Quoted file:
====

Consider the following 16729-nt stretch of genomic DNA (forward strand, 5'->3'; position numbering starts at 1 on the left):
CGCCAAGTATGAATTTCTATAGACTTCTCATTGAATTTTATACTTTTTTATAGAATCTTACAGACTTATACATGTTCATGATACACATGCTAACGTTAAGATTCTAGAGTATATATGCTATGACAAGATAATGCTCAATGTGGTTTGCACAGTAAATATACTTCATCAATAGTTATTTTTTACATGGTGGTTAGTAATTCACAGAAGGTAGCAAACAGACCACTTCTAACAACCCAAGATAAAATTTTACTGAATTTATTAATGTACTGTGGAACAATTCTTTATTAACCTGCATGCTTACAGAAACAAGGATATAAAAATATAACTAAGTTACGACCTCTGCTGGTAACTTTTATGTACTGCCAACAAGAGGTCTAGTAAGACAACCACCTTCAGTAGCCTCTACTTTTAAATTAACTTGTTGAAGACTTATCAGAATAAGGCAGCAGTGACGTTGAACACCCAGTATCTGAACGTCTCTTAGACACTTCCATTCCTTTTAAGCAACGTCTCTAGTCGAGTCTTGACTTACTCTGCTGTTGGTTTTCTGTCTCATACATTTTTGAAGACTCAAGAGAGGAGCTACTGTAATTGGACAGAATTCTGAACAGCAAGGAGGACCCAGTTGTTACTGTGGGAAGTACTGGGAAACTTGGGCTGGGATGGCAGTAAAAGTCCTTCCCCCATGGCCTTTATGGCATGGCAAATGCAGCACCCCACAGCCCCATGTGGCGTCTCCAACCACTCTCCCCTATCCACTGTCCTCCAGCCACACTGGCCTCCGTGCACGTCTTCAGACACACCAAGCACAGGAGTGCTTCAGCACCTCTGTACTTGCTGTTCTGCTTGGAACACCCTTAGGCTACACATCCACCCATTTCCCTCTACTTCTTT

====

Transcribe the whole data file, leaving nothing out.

Consider the following 16729-nt stretch of genomic DNA (forward strand, 5'->3'; position numbering starts at 1 on the left):
CGCCAAGTATGAATTTCTATAGACTTCTCATTGAATTTTATACTTTTTTATAGAATCTTACAGACTTATACATGTTCATGATACACATGCTAACGTTAAGATTCTAGAGTATATATGCTATGACAAGATAATGCTCAATGTGGTTTGCACAGTAAATATACTTCATCAATAGTTATTTTTTACATGGTGGTTAGTAATTCACAGAAGGTAGCAAACAGACCACTTCTAACAACCCAAGATAAAATTTTACTGAATTTATTAATGTACTGTGGAACAATTCTTTATTAACCTGCATGCTTACAGAAACAAGGATATAAAAATATAACTAAGTTACGACCTCTGCTGGTAACTTTTATGTACTGCCAACAAGAGGTCTAGTAAGACAACCACCTTCAGTAGCCTCTACTTTTAAATTAACTTGTTGAAGACTTATCAGAATAAGGCAGCAGTGACGTTGAACACCCAGTATCTGAACGTCTCTTAGACACTTCCATTCCTTTTAAGCAACGTCTCTAGTCGAGTCTTGACTTACTCTGCTGTTGGTTTTCTGTCTCATACATTTTTGAAGACTCAAGAGAGGAGCTACTGTAATTGGACAGAATTCTGAACAGCAAGGAGGACCCAGTTGTTACTGTGGGAAGTACTGGGAAACTTGGGCTGGGATGGCAGTAAAAGTCCTTCCCCCATGGCCTTTATGGCATGGCAAATGCAGCACCCCACAGCCCCATGTGGCGTCTCCAACCACTCTCCCCTATCCACTGTCCTCCAGCCACACTGGCCTCCGTGCACGTCTTCAGACACACCAAGCACAGGAGTGCTTCAGCACCTCTGTACTTGCTGTTCTGCTTGGAACACCCTTAGGCTACACATCCACCCATTTCCCTCTACTTCTTT